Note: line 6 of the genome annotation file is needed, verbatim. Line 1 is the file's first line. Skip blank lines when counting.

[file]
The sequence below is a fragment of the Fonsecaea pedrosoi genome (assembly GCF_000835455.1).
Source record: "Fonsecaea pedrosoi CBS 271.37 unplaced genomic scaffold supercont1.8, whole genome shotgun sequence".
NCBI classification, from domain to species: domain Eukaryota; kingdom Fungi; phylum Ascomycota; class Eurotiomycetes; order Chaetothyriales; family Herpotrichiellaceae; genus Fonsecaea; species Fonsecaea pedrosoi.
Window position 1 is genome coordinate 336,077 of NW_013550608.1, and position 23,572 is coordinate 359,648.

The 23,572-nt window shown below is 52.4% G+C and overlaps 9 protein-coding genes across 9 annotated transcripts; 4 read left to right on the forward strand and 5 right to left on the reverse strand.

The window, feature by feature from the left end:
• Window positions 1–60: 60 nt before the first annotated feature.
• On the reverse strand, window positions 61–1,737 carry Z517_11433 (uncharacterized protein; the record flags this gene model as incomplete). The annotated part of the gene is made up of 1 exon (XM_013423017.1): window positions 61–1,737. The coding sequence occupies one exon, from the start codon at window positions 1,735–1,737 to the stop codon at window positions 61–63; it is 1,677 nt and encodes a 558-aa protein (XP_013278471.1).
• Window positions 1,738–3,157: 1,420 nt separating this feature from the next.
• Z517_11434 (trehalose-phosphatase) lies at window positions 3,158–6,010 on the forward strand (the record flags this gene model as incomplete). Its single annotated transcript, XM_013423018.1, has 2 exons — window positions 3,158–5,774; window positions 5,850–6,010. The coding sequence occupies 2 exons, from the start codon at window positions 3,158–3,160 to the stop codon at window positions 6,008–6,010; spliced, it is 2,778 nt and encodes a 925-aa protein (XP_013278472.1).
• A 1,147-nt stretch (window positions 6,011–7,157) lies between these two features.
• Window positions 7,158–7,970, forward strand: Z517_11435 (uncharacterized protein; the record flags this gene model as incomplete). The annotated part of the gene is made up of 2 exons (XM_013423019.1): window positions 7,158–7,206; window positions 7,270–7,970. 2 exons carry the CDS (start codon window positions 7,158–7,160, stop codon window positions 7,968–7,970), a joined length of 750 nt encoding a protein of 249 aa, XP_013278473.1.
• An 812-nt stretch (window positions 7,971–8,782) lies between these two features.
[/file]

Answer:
The window, feature by feature from the left end: